What is it about the birth of a child, the death of a parent or grandparent, that starts one thinking about those who came before?
For me, it was my maternal grandfather. Not his death, devastating as that was, but rather the legacy he left behind. I’ll never know what kicked his genealogy bug into high gear but he diligently researched his ancestors. Back in the 1960s and early 1970s when there was no Internet :gasp: and everything was tracked down through correspondence and good ol’ legwork. He had five children and he presented each of them a hand-drawn family tree (four 16×20 sheets worth) and a 40+ page hand-written summary. Five copies folks! By hand!
While I had known about the family tree prior to his passing, I didn’t appreciate it in time to ask him ALL the questions that have since developed. Yes, the genealogy bug had bit me. But I was a kid, still in high school…there would be PLENTY of time.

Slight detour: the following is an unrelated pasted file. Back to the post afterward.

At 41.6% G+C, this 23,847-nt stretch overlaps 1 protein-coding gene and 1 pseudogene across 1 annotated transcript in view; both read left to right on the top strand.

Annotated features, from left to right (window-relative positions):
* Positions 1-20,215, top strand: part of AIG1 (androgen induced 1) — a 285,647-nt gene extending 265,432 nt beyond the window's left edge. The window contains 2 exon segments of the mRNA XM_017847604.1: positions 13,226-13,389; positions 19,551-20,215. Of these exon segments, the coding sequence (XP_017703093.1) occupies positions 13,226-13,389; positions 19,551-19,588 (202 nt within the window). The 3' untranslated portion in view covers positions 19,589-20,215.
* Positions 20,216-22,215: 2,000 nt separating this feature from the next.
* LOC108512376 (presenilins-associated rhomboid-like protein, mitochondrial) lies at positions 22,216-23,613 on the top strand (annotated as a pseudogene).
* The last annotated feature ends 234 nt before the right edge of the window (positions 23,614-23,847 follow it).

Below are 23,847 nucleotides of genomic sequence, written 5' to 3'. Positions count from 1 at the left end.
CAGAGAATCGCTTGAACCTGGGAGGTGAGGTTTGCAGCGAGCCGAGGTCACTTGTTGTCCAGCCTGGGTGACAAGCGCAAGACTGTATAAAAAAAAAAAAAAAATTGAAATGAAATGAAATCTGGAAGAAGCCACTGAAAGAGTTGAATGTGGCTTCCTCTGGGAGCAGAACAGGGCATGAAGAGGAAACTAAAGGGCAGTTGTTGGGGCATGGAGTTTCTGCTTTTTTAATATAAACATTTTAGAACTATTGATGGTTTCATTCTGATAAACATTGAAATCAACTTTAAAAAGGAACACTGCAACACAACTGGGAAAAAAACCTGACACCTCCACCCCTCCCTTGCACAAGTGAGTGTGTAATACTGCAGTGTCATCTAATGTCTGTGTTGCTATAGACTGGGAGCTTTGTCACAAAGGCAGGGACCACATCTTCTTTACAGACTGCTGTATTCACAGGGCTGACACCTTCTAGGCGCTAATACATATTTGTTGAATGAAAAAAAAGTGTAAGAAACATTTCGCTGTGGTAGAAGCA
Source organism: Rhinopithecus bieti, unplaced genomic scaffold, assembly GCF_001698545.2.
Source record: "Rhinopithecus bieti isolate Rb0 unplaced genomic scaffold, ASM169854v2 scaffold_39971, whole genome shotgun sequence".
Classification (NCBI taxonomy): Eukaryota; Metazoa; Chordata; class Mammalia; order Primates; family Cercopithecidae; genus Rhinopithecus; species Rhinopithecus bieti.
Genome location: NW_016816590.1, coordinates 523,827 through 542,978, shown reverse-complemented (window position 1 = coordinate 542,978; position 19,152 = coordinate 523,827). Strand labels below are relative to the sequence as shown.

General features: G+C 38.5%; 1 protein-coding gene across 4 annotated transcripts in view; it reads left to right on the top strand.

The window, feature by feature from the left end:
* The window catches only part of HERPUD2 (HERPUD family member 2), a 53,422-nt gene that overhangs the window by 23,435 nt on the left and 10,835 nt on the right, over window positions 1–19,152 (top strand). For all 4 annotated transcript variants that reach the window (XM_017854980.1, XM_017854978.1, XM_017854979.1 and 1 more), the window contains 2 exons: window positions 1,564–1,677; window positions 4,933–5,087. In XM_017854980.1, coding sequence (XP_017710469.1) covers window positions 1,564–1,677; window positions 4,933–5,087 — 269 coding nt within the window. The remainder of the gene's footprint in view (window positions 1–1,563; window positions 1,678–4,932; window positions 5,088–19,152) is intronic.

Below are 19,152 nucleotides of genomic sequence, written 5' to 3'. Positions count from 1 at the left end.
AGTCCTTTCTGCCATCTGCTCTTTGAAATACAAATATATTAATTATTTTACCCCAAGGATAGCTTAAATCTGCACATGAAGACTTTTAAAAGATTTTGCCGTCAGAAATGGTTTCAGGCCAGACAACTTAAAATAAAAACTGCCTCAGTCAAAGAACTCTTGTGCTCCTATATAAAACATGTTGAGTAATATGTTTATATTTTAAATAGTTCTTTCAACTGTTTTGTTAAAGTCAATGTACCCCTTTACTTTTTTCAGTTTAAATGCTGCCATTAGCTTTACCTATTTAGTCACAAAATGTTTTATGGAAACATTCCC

It took the passing of Grandpa Watson. The fact he only met one of his great-grandchildren, Ryan Beckham (who is now married himself). Knowing exactly what opportunities I’d lost. I bought myself a software program, started entering all the info I had, mailed letters to everyone I could for more info, and researched what I could online.
But my research took a back seat to raising my own family. Until Aunt Linda contacted me…and this site was born.
I attribute the closeness of my dad’s side of the family to Grandpa Watson. Back before the Internet and emails — these days family emails quickly turn to spam with dozens of people replying to any given email (heaven help the poor fool who uses their work address) — everyone would call or write to Grandpa, he in turn would send out lengthy letters every few months, thus keeping everyone up-to-date on everyone else in the family. It was dedication, too. He typed it up on an old manual typewriter, hitting each key hard enough to go through six sheets of rice paper with carbon in between more important than speed. It was a celebration of sorts when those letters would arrive. Those letters remain a treasured piece of Melville Alexander Watson.
And here we are, working to preserve that legacy for the generations to follow.